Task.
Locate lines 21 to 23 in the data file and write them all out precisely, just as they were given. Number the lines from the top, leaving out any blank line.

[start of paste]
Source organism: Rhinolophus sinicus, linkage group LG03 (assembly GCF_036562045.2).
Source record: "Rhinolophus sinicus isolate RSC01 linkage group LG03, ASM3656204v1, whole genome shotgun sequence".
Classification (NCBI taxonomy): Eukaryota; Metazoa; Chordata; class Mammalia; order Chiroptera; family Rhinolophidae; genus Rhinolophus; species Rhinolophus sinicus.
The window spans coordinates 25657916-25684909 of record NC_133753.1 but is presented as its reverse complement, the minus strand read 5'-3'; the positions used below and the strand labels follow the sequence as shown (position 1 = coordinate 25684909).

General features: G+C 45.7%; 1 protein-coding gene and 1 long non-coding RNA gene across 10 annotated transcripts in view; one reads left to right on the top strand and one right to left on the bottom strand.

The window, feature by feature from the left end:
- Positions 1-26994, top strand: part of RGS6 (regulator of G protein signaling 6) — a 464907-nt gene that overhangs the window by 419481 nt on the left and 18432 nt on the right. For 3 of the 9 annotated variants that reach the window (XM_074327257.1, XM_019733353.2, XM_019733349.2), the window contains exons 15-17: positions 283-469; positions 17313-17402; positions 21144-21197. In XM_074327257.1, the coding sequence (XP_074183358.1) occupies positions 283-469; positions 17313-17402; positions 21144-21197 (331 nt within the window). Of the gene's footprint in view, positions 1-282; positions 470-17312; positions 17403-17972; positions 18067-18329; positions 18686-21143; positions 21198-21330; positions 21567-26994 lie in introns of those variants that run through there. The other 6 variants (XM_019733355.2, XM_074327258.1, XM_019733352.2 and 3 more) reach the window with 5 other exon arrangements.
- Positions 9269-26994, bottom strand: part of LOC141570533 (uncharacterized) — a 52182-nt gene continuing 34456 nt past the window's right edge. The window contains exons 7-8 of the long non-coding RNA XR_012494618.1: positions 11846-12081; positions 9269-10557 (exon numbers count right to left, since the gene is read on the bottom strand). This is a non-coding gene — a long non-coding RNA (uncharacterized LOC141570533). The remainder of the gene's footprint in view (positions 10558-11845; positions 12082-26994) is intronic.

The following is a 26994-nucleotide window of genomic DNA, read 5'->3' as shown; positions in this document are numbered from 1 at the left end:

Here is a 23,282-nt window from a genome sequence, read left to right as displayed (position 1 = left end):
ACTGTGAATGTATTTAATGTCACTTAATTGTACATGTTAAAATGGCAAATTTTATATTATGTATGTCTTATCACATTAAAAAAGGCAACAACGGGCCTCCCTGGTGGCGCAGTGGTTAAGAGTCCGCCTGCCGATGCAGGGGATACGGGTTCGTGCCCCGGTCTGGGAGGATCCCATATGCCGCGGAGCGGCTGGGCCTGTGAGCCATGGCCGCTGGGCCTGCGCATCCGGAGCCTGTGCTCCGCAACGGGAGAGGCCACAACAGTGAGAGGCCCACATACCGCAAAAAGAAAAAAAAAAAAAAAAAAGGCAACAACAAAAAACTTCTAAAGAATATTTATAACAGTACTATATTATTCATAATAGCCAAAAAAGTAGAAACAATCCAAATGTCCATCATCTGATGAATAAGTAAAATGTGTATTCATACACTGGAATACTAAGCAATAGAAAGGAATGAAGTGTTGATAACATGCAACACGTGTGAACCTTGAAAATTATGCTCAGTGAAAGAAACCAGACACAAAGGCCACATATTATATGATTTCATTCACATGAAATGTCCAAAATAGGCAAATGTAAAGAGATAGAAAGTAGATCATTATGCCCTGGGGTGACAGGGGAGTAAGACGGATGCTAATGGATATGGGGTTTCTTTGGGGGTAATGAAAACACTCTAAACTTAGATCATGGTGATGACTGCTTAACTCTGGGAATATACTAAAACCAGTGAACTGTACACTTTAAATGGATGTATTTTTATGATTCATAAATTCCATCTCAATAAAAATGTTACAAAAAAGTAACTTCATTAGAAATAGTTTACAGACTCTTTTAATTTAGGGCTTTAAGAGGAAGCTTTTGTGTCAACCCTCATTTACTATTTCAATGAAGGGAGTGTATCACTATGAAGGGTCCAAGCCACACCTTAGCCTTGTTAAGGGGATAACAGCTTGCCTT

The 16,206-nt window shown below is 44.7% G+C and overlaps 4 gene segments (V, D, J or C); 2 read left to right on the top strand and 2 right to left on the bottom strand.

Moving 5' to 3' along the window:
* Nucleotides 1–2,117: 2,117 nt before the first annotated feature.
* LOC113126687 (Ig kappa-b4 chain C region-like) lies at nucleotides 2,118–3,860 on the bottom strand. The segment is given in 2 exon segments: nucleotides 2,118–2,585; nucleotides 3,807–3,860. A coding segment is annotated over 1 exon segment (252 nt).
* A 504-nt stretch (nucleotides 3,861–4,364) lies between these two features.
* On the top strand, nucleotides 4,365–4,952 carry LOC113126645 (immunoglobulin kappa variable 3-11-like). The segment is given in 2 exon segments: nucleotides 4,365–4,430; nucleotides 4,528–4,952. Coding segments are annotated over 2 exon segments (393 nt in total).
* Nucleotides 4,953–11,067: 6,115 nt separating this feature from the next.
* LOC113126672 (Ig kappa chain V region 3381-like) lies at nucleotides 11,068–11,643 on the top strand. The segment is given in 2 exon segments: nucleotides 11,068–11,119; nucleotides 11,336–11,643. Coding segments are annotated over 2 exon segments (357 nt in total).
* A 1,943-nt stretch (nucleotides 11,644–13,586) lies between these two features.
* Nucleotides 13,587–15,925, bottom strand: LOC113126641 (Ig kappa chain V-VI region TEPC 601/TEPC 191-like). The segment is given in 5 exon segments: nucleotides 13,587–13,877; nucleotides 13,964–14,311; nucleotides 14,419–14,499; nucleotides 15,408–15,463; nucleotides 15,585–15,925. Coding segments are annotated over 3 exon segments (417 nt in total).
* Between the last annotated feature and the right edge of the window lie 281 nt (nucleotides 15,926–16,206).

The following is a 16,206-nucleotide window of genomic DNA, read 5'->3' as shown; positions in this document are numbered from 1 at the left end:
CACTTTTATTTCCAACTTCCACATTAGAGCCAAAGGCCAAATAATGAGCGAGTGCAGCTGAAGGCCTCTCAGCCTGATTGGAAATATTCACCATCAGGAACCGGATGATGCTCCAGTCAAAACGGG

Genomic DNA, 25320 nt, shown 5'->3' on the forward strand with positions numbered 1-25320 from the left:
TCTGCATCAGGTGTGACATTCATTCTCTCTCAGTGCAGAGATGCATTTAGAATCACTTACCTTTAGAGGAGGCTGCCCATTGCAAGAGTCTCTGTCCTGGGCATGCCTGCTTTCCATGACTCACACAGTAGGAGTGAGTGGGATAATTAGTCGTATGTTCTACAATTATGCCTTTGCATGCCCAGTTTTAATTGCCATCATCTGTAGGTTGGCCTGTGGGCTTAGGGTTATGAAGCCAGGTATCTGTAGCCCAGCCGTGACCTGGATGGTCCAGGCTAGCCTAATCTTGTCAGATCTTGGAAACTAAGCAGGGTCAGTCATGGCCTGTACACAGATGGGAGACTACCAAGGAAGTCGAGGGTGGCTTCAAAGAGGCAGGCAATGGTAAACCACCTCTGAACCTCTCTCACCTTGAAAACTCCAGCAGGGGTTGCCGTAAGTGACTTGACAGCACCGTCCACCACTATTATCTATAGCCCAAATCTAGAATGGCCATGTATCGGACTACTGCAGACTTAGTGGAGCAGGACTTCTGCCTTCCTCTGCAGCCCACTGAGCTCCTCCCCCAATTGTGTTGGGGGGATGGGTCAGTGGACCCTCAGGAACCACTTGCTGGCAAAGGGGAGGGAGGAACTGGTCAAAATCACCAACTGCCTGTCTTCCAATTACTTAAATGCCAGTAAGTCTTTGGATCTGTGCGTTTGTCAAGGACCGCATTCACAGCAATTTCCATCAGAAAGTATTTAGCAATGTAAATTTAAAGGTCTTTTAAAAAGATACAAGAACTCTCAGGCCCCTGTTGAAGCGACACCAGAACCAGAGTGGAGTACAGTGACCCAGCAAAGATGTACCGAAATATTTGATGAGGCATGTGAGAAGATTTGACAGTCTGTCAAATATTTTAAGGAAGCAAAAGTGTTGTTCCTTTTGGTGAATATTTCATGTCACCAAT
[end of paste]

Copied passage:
* Nucleotides 13,587–15,925, bottom strand: LOC113126641 (Ig kappa chain V-VI region TEPC 601/TEPC 191-like). The segment is given in 5 exon segments: nucleotides 13,587–13,877; nucleotides 13,964–14,311; nucleotides 14,419–14,499; nucleotides 15,408–15,463; nucleotides 15,585–15,925. Coding segments are annotated over 3 exon segments (417 nt in total).
* Between the last annotated feature and the right edge of the window lie 281 nt (nucleotides 15,926–16,206).

The following is a 16,206-nucleotide window of genomic DNA, read 5'->3' as shown; positions in this document are numbered from 1 at the left end: